Shares of Lumber Liquidators (ll) rose nearly 16% Tuesday after the company said it paid $2.5 million to settle a claim that it had sold laminate flooring containing formaldehyde that exceeded California state limits.
As part of the settlement with the California Air Resource Board, Lumber Liquidators will implement a series of compliance procedures to make sure its products are up to CARB’s standards. They include regular audits on existing and new supplies of products, as well as random tests of certain samples.
“We believe today’s settlement will go a long way in helping us to execute our strategy, which includes rebuilding our brand and communicating—with clarity and candor—the value of our products to our customers and stakeholders,” Lumber Liquidators CEO John Presley said in a statement.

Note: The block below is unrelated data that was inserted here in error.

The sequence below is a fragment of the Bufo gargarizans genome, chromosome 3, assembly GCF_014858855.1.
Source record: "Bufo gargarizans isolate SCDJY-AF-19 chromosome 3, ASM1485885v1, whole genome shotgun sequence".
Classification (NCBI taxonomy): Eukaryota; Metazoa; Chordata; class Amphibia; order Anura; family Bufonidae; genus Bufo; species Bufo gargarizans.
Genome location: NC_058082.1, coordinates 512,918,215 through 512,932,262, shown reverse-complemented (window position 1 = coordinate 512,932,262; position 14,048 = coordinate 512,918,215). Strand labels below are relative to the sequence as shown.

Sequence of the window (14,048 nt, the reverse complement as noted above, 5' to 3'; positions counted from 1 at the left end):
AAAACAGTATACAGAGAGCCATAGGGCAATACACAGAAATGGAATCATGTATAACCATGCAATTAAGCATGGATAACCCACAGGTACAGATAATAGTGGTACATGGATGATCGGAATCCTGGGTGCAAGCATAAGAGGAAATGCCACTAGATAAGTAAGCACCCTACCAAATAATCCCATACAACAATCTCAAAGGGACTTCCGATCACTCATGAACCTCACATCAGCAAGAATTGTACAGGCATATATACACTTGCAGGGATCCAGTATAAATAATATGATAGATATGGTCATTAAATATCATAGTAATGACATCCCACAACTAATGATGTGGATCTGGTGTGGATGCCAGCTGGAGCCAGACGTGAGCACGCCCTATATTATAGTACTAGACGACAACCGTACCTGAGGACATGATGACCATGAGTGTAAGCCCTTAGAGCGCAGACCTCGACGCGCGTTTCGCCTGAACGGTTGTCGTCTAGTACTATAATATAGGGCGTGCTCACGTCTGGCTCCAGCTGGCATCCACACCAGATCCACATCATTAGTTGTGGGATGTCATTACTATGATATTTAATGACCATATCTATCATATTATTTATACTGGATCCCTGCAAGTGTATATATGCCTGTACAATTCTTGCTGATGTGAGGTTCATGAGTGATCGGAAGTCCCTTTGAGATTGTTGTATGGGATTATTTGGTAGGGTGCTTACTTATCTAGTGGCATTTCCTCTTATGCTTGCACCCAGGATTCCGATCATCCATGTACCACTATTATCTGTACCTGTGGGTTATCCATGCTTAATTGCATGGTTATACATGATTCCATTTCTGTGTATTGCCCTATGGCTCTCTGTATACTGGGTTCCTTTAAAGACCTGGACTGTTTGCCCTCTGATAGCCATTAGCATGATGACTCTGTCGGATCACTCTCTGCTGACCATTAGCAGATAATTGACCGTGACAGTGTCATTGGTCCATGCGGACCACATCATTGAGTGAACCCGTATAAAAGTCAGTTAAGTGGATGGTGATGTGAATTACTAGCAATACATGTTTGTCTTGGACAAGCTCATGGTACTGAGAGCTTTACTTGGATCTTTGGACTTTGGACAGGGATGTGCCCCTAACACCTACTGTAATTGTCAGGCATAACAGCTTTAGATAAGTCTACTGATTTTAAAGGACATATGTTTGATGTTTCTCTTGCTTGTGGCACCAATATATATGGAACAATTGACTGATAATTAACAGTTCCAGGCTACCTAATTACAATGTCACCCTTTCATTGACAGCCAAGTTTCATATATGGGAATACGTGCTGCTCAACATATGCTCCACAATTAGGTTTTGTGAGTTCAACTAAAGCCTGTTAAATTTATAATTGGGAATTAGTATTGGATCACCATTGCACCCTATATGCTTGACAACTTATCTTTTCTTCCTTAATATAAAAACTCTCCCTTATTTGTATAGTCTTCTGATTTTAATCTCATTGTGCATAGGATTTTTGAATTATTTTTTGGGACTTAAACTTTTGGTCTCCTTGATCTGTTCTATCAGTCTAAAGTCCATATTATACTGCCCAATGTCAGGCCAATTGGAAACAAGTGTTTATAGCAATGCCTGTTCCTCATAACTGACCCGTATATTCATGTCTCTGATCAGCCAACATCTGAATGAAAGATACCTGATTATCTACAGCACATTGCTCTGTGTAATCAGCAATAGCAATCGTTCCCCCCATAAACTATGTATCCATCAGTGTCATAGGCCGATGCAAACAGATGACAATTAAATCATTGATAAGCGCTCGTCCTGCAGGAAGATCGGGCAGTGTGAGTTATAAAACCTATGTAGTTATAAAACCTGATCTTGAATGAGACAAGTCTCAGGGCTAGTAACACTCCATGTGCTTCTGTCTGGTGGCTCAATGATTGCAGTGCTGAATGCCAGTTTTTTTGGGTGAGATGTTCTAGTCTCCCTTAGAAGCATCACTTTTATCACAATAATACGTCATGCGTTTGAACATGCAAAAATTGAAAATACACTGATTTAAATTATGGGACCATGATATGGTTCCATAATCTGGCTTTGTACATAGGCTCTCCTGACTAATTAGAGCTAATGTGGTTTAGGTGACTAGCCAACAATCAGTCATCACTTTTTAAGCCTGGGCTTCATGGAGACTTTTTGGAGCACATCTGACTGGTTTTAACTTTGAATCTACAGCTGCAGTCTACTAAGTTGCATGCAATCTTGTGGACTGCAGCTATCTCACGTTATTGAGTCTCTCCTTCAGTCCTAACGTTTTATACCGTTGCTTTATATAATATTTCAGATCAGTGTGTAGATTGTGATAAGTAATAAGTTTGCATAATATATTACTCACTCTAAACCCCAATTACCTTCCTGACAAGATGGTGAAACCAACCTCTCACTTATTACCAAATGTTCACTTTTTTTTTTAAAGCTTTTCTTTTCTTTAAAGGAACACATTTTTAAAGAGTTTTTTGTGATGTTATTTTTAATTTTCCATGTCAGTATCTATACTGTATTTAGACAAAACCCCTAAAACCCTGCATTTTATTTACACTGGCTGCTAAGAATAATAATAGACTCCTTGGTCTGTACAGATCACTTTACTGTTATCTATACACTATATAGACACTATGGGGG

According to a Lumber Liquidators’ press release, CARB recognized that the company had cooperated with its investigation and did not appear to have harmed public health or safety.
Shares of Toano, Va.-based Lumber Liquidators have cratered 88% since their peak in November 2013, when prominent hedge funder Whitney Tilson shorted the stock. They continued their downward spiral after CBS’s 60 Minutes reported in March 2015 that some of Lumber Liquidators’ products contained cancer-causing formaldehyde. Earlier this year, the Centers for Disease Control and Prevention confirmed that the some of the company’s laminate flooring produced in China could cause cancer. That investigation is still ongoing.
Lumber Liquidators’ $2.5 million settlement has been deposited in the California Air Pollution Control Fund, according to CARB, “which provides funding for projects and research to improve California’s air quality.”